In its coverage, The Economist confirmed why this meant the police seemed to have lost control: “The police’s old tactical manual is based on two principles that were suddenly irrelevant. The first is the assumption that rioters want to attack the police themselves. It makes things a lot easier if you know that they will be where you are. The second is that the main objective is to control ground rather than people. But now, Mr Innes points out, the police have to find “flash mobs” who use social media to gather and grab loot in one place, disperse, then meet somewhere else: “You have to follow them, harry them and channel them away.”
The problem with that approach is that when looters are chased, they split up and police resources are dissipated. Even if officers catch and arrest one (tying up at least two policemen who may be needed elsewhere), they might only be able to charge him (or her) with a minor disorder offence.

The form the rioting took is also shown in the ratio of arrests to reported police injuries. Apart from the first night in Tottenham, when the police were the focus of anger, the number of police injuries reported is a fraction of those that have resulted from incidents where the riot was either based around confronting the police or getting through police lines. The 1981 riots in Brixton, for instance saw 299 police injured for only 82 arrests, according to official police figures. Of course, from the perspective of the police and the British elite, it was extremely useful that the riot took the form of looting which was, for the most part, contained in the impoverished areas of the cities, which meant that no significant elements of capital or the state were badly damaged.

Choosing sides?
In Homage to Catalonia, George Orwell provided a useful general starting point for how anarchists view riots, writing “I have no particular love for the idealised “worker” as he appears in the bourgeois Communist’s mind, but when I see an actual flesh-and-blood worker in conflict with his natural enemy, the policeman, I do not have to ask myself which side I am on.” What happened in London and spread elsewhere was not some idealised glorious proletarian uprising, but the very real explosion of anger that occurs when years of poverty, police repression, and racism finally reach bursting point.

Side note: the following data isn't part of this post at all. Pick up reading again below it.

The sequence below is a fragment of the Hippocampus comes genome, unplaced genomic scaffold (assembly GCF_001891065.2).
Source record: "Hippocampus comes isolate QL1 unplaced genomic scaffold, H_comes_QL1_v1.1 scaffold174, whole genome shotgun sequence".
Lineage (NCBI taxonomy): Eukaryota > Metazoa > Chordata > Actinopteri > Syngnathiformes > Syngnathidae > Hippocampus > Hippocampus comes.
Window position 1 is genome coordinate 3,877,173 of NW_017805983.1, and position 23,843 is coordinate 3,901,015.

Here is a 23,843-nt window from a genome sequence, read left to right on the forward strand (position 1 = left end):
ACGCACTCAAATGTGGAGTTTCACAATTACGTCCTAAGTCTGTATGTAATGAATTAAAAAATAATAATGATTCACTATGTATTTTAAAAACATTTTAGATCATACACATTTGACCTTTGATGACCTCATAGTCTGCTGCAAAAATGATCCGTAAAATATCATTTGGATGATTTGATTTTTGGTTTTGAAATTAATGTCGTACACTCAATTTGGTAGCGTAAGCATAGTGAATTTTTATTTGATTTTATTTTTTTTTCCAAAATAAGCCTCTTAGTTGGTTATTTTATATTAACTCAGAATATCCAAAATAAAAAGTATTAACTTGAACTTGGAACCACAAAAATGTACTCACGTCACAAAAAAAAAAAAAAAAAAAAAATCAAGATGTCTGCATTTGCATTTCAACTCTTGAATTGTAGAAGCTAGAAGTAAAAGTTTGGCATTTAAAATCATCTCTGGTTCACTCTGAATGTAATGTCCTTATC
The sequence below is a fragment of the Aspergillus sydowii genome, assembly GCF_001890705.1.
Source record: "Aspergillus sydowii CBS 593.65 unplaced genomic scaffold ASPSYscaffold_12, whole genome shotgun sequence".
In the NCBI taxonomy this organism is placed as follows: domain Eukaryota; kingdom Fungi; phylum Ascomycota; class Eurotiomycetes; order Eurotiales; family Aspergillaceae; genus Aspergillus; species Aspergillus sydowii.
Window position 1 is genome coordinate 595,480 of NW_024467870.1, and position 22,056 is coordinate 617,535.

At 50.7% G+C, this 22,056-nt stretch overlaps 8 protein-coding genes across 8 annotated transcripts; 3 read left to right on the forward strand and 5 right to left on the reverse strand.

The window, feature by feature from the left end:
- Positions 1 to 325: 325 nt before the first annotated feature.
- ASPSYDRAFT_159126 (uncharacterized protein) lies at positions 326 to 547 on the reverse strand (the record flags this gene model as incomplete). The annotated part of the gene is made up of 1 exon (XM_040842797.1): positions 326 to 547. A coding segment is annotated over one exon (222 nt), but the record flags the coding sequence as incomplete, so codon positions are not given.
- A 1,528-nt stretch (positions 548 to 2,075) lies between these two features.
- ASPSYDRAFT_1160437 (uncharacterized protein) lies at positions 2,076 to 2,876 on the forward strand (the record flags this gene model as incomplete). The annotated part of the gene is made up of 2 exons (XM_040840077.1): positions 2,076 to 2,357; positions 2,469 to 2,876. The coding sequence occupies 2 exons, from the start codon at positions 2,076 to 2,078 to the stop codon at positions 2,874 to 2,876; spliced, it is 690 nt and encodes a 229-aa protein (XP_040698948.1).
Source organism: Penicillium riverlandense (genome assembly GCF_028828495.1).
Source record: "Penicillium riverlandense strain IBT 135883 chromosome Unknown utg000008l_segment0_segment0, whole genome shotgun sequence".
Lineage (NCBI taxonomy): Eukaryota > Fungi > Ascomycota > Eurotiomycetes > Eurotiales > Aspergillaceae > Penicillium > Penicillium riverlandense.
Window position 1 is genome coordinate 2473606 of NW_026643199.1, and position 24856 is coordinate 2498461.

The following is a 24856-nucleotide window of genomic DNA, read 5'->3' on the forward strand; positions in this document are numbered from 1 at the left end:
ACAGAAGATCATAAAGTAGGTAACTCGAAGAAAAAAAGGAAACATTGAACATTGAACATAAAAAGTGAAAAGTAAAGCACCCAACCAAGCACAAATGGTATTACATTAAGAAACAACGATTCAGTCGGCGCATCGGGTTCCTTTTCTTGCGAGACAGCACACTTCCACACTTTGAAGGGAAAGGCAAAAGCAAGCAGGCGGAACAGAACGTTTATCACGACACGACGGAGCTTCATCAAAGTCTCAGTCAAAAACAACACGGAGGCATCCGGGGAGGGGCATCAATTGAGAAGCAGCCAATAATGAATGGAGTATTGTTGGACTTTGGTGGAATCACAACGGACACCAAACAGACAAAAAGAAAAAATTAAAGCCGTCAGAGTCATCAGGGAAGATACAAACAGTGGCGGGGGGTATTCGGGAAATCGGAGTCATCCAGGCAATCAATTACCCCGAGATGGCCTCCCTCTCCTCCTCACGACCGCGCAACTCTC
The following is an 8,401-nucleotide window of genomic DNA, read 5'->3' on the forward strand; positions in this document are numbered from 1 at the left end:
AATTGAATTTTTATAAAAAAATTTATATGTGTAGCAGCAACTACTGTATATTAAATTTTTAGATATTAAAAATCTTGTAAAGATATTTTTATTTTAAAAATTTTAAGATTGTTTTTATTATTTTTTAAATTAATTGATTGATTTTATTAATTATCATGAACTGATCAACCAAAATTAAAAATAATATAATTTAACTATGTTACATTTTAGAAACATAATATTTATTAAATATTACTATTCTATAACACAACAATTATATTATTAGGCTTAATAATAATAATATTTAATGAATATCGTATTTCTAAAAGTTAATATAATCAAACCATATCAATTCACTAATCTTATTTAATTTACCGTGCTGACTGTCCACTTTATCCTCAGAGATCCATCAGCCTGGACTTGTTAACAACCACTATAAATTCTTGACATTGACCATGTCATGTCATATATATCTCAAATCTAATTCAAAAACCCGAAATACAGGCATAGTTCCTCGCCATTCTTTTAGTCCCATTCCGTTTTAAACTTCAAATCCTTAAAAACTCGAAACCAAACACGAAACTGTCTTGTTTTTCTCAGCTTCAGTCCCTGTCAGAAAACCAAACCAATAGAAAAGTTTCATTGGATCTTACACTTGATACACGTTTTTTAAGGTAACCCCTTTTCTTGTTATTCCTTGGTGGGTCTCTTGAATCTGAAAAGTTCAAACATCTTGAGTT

Some terrible things have happened during the riots, but the politicians who weep crocodile tears for the burning of shops and the anti-social muggings and beatings are the very same people who bombed Iraq back into the stone age, and organised the war and occupation that killed hundreds of thousands. It is not necessary to see the rioters as some example of idealised workers revolting in order to see the hypocrisy and lies of the politicians and media organisations who rushed to portray the events as unusually horrific, rather than a consequence of a deeply divided society. This is not to suggest that the ‘answer’ to the riots is more pool tables in community halls to keep the youth off the street. That sort of sticking-plaster solution may well be applied in the aftermath to address the symptoms, but the cause is the deep inequality that is part and parcel of capitalism. This divide has terrible effects on the individuals who are trapped at the bottom of the wealth pyramid, often in conditions of inter-generational poverty, unemployment, and exclusion.

Brief history of police killings
The motivations for the rioting after the first night cannot be reduced to the single factor of the killing of Mark Duggan. Rather, it was the spark that lit the touch paper of a firework that was ready to go up.